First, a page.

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LOS ANGELES �­ Melvyn Weiss, the co-founding partner of Milberg Weiss, has agreed to plead guilty to a federal racketeering conspiracy charge and pay nearly $10 million to avoid going to trial this August in the federal government’s kickback case. Under a binding plea deal, Weiss could serve 18 to 33 months in prison, with the option of home or community confinement for no more than half the sentence. “I deeply regret my conduct and apologize to all those who have been affected, including all of the wonderful and extremely talented lawyers and other employees of the Firm, none of whom had any involvement in any wrongdoing,” said Weiss, in a statement released by his lawyer, Benjamin Brafman, of Brafman & Associates in New York. “I believe that it is very important to preserve this unique legal resource for the benefit of victims of wrongdoing affecting the masses, who historically have been under-served in so many ways.” The plea deal comes after several victories for federal prosecutors in the case, which alleges that Milberg Weiss and seven of its lawyers, including Weiss, generated more than $250 million in attorney fees by paying $11 million in illegal kickbacks to lead plaintiffs. In a ruling last month, U.S. District Judge John Walter, for the Central District of California, refused to grant four out of the five dismissal motions. A ruling on the fifth count of money laundering was set for March 31. One day after the judge’s ruling, a former expert witness for Milberg Weiss, John B. Torkelsen, agreed to plead guilty to perjury, admitting he lied to a federal court judge in a securities class action case about how he was getting paid. Earlier last month, former Milberg Weiss partner William S. Lerach was sentenced to 24 months in prison, the maximum allowable under a plea agreement reached last year with prosecutors. Under the deal, Lerach agreed to plead guilty to one count of conspiracy. “I pleaded guilty in this case because I was guilty,” Lerach said in court during the sentencing hearing. “I did not have the strength of character and the strength of will to resist what was going on at our firm.” Walter called Lerach’s conduct “one of the most serious crimes to come before the court.” Lerach, who has agreed to pay nearly $8 million as part of the plea deal, is scheduled too surrender on April 21. Two other former Milberg Weiss partners, David Bershad and Steven Schulman, have pleaded guilty in the case. They are expected to be sentenced later this year. As part of the plea deal, Weiss agreed to forfeit $9.75 million in ill-gotten gains, $5 million of which should be turned over within seven days of sentencing and the remaining within 180 days of sentencing. He also agreed to pay a $250,000 criminal charge. Under the deal, he would serve three years of supervised release following his sentence. Weiss admitted to being part of a 25-year criminal enterprise, which lasted until about 2005 and involved senior members of Milberg Weiss and others, often friends and relatives, who served as plaintiffs in lawsuits filed by the firm. As part of the conspiracy, Weiss admitted to lying to judges and secretly paying kickbacks to the plaintiffs in cash or through intermediary law firms. In response, prosecutors agreed to drop all charges. They also agreed not to prosecute Weiss over his political contributions, investments in the Acorn Technology Fund and activities relating to payments to a “Princeton Expert” who served in Milberg Weiss cases. Torkelsen is serving a prison sentence for lying to the Small Business Administration about this investment fund, Acorn Technology Fund. The statutory maximum sentence for racketeering conspiracy is 20 years in federal prison. Weiss is expected to enter his guilty plea on April 2. “It is important for the public and legal community to note that despite his plea, Mr. Weiss provided access to the Courts for millions of victims of corporate wrongdoing,” said Brafman said in a prepared statement. “Accordingly, despite his participation in the criminal conduct he has today acknowledged, I am nevertheless hopeful and confident that the Court will recognize Mel Weiss to be one of the true legal giants of his generation and a consummate humanitarian whose contributions to the Bar and the world community have been nothing short of spectacular.” A Milberg Weiss spokeswoman, Marina Ein, did not respond to a request for comment. Milberg Weiss, which has changed its name to Milberg, and Paul Selzer, an attorney for one of the lead plaintiffs, are the remaining defendants in the case.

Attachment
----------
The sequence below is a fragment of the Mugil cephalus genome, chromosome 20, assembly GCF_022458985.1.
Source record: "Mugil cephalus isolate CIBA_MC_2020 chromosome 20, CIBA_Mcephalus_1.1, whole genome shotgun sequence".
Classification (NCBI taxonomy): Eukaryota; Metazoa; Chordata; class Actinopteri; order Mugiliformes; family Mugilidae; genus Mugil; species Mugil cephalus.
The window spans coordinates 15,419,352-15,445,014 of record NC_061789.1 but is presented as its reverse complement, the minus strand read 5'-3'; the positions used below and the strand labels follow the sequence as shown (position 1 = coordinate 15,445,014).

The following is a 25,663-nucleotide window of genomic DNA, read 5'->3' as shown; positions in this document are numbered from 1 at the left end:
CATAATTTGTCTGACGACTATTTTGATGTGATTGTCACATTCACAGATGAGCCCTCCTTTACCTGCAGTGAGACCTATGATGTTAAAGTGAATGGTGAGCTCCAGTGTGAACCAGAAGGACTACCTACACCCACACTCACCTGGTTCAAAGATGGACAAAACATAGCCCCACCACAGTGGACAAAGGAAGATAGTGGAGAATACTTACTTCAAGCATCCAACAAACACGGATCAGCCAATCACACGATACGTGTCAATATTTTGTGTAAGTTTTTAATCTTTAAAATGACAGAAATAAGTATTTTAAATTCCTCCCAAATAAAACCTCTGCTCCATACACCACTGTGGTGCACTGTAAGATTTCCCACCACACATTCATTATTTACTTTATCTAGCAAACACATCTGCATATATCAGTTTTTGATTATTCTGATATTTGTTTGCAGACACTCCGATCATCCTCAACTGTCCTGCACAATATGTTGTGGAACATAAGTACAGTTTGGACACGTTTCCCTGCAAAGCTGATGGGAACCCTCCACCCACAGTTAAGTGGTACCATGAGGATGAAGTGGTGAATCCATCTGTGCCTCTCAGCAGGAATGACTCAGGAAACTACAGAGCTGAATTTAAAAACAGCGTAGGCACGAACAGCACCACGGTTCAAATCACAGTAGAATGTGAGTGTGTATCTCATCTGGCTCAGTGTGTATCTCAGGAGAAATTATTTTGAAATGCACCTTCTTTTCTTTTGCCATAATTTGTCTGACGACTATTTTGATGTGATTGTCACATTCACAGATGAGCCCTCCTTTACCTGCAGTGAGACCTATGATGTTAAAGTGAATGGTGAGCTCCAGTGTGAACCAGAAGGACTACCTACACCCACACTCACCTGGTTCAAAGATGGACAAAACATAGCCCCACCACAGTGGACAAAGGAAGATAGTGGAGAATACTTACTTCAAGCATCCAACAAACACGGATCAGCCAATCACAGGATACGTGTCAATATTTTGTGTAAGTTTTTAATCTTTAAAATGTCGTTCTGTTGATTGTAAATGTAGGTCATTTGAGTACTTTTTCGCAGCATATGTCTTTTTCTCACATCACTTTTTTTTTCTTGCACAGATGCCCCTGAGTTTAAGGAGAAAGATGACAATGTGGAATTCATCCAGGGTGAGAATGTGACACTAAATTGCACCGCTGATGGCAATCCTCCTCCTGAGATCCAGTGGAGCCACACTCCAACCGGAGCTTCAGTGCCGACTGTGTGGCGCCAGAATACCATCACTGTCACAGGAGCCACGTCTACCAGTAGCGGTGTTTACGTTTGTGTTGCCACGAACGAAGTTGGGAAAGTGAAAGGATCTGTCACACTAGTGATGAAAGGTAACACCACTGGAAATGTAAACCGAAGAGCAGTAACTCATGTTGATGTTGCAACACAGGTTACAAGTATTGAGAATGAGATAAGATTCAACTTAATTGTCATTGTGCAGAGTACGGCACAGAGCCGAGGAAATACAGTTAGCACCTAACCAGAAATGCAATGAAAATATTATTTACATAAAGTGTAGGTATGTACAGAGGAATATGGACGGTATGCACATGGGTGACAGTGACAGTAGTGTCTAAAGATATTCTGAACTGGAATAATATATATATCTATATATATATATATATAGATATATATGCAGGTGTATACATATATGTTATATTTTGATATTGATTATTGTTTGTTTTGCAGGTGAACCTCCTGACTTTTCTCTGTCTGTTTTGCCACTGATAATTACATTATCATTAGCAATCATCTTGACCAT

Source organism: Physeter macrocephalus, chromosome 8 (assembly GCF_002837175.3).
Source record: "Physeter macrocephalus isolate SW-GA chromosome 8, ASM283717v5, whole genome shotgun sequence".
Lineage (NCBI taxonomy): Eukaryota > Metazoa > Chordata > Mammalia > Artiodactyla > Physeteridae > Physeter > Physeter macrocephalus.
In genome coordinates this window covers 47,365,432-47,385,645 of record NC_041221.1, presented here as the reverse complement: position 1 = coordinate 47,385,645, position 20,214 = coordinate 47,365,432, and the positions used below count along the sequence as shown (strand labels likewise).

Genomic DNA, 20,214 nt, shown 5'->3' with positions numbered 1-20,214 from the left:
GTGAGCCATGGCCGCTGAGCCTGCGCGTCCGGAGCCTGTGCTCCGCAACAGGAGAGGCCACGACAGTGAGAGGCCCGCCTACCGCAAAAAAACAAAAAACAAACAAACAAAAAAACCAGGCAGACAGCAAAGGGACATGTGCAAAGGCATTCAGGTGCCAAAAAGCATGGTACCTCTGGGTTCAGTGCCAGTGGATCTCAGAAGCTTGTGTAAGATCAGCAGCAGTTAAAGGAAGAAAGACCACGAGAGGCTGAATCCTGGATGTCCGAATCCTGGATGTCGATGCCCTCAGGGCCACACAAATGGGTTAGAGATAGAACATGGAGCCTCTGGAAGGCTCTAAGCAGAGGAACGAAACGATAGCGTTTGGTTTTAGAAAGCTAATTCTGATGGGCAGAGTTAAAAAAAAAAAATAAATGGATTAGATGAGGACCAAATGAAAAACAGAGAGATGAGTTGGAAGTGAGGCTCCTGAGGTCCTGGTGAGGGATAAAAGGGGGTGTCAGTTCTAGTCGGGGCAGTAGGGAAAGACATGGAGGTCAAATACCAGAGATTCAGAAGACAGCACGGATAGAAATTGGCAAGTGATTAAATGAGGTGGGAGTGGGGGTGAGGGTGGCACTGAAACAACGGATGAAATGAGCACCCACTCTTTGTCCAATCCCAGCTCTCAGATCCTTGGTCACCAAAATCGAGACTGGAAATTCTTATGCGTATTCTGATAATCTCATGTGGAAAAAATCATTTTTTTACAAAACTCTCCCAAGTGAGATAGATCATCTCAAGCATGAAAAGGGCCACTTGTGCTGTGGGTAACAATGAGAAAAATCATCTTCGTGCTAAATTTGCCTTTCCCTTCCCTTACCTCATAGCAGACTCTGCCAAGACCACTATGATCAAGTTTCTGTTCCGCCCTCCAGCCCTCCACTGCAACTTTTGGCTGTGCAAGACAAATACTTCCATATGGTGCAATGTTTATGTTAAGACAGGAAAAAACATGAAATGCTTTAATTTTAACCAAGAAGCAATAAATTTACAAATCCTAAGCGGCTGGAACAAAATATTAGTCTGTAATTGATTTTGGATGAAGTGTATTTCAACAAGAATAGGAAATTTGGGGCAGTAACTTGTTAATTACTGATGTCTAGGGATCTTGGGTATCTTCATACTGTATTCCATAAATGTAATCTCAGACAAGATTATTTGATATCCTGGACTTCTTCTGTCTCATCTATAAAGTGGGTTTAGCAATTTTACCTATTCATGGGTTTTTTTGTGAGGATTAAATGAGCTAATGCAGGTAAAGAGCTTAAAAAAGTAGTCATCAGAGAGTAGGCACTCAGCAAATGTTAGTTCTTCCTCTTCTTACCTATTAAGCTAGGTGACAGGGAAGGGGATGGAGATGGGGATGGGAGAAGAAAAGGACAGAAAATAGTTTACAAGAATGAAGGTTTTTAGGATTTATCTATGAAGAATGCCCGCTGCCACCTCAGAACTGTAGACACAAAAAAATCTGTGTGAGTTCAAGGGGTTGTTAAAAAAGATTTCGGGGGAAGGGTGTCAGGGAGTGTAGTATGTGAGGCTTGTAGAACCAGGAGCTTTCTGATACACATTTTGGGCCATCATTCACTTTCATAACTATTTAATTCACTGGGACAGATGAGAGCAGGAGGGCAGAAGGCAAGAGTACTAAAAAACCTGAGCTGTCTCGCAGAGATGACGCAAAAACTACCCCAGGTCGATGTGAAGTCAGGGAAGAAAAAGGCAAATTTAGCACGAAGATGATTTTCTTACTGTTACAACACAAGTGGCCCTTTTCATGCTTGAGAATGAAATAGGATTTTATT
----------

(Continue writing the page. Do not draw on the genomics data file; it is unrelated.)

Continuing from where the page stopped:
Related document:Melvyn Weiss plea agreement

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